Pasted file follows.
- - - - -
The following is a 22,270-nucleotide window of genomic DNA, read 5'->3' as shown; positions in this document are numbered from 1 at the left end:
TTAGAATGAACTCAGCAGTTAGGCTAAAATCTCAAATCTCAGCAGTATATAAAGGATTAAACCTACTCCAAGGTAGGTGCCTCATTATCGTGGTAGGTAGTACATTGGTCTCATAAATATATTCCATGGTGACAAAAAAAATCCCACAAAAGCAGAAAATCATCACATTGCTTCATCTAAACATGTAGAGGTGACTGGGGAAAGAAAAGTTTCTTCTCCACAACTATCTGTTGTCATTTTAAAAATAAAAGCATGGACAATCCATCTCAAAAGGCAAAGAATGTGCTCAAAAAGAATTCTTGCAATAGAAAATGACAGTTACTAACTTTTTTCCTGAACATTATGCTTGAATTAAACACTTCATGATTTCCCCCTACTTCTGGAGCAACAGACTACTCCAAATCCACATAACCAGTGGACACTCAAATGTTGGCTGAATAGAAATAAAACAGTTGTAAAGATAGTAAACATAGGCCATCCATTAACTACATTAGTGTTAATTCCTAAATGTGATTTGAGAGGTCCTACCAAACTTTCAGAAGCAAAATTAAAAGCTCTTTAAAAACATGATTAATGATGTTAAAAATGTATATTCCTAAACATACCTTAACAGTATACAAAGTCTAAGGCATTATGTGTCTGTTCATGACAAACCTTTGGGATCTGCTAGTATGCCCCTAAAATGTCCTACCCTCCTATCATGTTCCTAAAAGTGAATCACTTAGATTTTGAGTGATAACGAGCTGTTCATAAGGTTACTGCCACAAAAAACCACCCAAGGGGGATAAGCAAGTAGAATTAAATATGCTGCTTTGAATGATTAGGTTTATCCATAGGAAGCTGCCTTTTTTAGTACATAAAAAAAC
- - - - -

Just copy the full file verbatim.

The following is a 22,270-nucleotide window of genomic DNA, read 5'->3' as shown; positions in this document are numbered from 1 at the left end:
TTAGAATGAACTCAGCAGTTAGGCTAAAATCTCAAATCTCAGCAGTATATAAAGGATTAAACCTACTCCAAGGTAGGTGCCTCATTATCGTGGTAGGTAGTACATTGGTCTCATAAATATATTCCATGGTGACAAAAAAAATCCCACAAAAGCAGAAAATCATCACATTGCTTCATCTAAACATGTAGAGGTGACTGGGGAAAGAAAAGTTTCTTCTCCACAACTATCTGTTGTCATTTTAAAAATAAAAGCATGGACAATCCATCTCAAAAGGCAAAGAATGTGCTCAAAAAGAATTCTTGCAATAGAAAATGACAGTTACTAACTTTTTTCCTGAACATTATGCTTGAATTAAACACTTCATGATTTCCCCCTACTTCTGGAGCAACAGACTACTCCAAATCCACATAACCAGTGGACACTCAAATGTTGGCTGAATAGAAATAAAACAGTTGTAAAGATAGTAAACATAGGCCATCCATTAACTACATTAGTGTTAATTCCTAAATGTGATTTGAGAGGTCCTACCAAACTTTCAGAAGCAAAATTAAAAGCTCTTTAAAAACATGATTAATGATGTTAAAAATGTATATTCCTAAACATACCTTAACAGTATACAAAGTCTAAGGCATTATGTGTCTGTTCATGACAAACCTTTGGGATCTGCTAGTATGCCCCTAAAATGTCCTACCCTCCTATCATGTTCCTAAAAGTGAATCACTTAGATTTTGAGTGATAACGAGCTGTTCATAAGGTTACTGCCACAAAAAACCACCCAAGGGGGATAAGCAAGTAGAATTAAATATGCTGCTTTGAATGATTAGGTTTATCCATAGGAAGCTGCCTTTTTTAGTACATAAAAAAAC